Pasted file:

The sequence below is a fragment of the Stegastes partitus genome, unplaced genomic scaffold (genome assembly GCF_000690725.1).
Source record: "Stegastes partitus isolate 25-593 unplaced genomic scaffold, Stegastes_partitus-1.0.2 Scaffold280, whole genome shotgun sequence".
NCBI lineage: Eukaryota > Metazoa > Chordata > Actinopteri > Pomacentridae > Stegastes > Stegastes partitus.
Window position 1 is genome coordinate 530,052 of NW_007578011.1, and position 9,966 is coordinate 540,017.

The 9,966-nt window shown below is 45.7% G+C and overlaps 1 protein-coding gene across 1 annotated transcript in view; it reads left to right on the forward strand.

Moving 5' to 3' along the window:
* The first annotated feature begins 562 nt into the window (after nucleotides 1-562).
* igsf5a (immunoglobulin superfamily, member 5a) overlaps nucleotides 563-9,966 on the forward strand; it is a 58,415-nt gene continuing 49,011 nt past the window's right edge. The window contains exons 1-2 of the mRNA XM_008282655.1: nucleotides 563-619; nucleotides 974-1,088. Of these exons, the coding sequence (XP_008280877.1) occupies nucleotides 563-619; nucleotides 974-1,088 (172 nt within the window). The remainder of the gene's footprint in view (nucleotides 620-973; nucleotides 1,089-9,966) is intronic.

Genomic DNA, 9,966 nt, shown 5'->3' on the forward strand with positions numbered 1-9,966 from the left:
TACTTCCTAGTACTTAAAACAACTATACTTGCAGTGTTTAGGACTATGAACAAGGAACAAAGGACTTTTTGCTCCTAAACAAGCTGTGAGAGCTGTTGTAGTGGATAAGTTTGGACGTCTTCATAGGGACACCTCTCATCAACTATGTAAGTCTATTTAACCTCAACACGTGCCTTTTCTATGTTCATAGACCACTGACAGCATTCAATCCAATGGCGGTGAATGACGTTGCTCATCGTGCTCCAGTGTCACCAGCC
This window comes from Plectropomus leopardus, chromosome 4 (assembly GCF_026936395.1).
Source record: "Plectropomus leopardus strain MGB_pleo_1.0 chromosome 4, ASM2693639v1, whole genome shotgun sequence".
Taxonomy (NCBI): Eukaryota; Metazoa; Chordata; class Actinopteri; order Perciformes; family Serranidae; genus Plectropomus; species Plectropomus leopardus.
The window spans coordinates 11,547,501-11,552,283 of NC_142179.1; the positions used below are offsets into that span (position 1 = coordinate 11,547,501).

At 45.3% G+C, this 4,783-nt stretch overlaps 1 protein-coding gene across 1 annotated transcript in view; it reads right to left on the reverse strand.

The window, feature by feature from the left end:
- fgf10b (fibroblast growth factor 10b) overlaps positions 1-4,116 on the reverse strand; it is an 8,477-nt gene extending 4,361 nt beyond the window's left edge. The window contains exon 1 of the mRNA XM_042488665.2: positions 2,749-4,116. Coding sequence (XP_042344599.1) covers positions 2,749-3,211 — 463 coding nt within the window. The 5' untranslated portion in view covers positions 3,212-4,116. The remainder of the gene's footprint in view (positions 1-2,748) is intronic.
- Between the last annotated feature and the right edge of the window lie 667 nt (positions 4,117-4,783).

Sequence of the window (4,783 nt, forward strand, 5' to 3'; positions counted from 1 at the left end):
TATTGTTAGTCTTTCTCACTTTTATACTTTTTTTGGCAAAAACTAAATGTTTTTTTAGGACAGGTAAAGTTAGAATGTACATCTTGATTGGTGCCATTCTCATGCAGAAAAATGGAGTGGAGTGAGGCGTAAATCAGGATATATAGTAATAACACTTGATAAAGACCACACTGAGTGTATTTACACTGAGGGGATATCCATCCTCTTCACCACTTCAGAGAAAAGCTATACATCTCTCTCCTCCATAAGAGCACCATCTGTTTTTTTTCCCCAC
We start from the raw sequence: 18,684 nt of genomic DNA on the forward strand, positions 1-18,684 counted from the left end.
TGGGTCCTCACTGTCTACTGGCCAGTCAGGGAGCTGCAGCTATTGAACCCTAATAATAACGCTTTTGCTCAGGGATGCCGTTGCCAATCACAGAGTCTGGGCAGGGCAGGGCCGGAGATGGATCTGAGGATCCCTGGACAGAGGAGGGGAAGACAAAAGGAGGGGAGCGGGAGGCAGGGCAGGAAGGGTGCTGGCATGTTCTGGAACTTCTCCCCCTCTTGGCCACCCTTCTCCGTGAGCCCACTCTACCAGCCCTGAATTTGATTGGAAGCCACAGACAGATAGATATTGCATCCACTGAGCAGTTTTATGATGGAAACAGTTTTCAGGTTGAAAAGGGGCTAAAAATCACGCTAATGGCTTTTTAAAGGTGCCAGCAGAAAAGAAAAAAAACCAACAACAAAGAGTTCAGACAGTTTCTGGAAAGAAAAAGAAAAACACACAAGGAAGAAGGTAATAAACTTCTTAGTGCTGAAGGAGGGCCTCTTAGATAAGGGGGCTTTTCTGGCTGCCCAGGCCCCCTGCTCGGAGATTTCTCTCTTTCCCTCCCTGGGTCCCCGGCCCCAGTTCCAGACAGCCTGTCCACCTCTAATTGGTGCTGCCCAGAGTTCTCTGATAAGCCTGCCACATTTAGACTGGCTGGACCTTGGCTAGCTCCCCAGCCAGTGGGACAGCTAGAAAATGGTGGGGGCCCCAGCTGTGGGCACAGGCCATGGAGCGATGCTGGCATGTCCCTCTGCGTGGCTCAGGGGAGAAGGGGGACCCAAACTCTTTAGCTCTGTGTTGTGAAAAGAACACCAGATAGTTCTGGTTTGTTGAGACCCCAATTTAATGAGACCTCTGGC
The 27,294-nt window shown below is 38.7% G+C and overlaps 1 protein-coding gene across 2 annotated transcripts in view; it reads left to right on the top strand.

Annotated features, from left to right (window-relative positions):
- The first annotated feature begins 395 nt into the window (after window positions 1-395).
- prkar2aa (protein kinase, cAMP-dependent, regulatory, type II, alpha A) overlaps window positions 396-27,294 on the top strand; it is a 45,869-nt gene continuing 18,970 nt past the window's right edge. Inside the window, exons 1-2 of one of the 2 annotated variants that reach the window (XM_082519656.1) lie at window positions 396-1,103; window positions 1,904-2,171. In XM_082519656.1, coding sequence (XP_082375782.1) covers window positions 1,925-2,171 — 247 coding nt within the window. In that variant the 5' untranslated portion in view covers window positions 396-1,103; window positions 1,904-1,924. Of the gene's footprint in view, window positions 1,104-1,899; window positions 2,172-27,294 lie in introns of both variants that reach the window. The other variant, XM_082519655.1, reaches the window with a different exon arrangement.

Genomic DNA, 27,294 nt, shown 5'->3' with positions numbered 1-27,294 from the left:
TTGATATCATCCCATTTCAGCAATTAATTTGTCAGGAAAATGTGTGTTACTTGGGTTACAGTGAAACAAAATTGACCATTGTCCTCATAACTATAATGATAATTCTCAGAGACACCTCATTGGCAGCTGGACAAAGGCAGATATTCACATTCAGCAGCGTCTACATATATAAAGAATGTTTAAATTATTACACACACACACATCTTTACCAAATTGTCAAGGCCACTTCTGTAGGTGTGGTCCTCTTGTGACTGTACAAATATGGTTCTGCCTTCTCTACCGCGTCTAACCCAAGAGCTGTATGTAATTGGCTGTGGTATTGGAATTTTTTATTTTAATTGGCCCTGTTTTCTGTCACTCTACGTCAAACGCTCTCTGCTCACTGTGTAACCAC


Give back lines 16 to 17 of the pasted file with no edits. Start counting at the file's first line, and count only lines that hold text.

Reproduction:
The window, feature by feature from the left end:
- fgf10b (fibroblast growth factor 10b) overlaps positions 1-4,116 on the reverse strand; it is an 8,477-nt gene extending 4,361 nt beyond the window's left edge. The window contains exon 1 of the mRNA XM_042488665.2: positions 2,749-4,116. Coding sequence (XP_042344599.1) covers positions 2,749-3,211 — 463 coding nt within the window. The 5' untranslated portion in view covers positions 3,212-4,116. The remainder of the gene's footprint in view (positions 1-2,748) is intronic.